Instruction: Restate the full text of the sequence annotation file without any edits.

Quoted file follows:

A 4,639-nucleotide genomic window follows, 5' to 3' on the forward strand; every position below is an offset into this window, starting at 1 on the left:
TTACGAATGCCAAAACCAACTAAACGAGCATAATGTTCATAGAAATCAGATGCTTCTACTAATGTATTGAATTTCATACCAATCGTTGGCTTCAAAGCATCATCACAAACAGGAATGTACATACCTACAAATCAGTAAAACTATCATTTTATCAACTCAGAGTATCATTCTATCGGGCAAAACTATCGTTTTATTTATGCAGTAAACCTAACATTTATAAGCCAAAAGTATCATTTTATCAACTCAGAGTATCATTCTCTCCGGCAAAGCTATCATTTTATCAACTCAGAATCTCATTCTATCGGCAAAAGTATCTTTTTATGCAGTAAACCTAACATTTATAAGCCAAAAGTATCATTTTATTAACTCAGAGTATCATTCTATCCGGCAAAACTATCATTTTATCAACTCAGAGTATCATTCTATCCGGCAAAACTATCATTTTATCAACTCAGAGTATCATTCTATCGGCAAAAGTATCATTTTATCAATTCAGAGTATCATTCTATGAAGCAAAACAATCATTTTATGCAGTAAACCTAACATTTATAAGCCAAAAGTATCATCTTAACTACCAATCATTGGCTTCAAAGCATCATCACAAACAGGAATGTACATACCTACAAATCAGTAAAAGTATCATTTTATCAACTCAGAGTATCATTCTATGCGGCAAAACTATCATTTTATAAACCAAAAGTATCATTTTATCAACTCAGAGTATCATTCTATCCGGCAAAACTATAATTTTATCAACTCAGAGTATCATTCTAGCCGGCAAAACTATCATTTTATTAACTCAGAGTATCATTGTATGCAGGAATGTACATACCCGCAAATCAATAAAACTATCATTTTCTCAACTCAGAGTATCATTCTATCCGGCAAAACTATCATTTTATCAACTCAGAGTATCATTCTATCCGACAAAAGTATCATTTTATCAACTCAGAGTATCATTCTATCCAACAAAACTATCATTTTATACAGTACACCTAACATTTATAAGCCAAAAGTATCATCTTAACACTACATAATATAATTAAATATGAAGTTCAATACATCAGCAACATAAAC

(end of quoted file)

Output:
A 4,639-nucleotide genomic window follows, 5' to 3' on the forward strand; every position below is an offset into this window, starting at 1 on the left:
TTACGAATGCCAAAACCAACTAAACGAGCATAATGTTCATAGAAATCAGATGCTTCTACTAATGTATTGAATTTCATACCAATCGTTGGCTTCAAAGCATCATCACAAACAGGAATGTACATACCTACAAATCAGTAAAACTATCATTTTATCAACTCAGAGTATCATTCTATCGGGCAAAACTATCGTTTTATTTATGCAGTAAACCTAACATTTATAAGCCAAAAGTATCATTTTATCAACTCAGAGTATCATTCTCTCCGGCAAAGCTATCATTTTATCAACTCAGAATCTCATTCTATCGGCAAAAGTATCTTTTTATGCAGTAAACCTAACATTTATAAGCCAAAAGTATCATTTTATTAACTCAGAGTATCATTCTATCCGGCAAAACTATCATTTTATCAACTCAGAGTATCATTCTATCCGGCAAAACTATCATTTTATCAACTCAGAGTATCATTCTATCGGCAAAAGTATCATTTTATCAATTCAGAGTATCATTCTATGAAGCAAAACAATCATTTTATGCAGTAAACCTAACATTTATAAGCCAAAAGTATCATCTTAACTACCAATCATTGGCTTCAAAGCATCATCACAAACAGGAATGTACATACCTACAAATCAGTAAAAGTATCATTTTATCAACTCAGAGTATCATTCTATGCGGCAAAACTATCATTTTATAAACCAAAAGTATCATTTTATCAACTCAGAGTATCATTCTATCCGGCAAAACTATAATTTTATCAACTCAGAGTATCATTCTAGCCGGCAAAACTATCATTTTATTAACTCAGAGTATCATTGTATGCAGGAATGTACATACCCGCAAATCAATAAAACTATCATTTTCTCAACTCAGAGTATCATTCTATCCGGCAAAACTATCATTTTATCAACTCAGAGTATCATTCTATCCGACAAAAGTATCATTTTATCAACTCAGAGTATCATTCTATCCAACAAAACTATCATTTTATACAGTACACCTAACATTTATAAGCCAAAAGTATCATCTTAACACTACATAATATAATTAAATATGAAGTTCAATACATCAGCAACATAAAC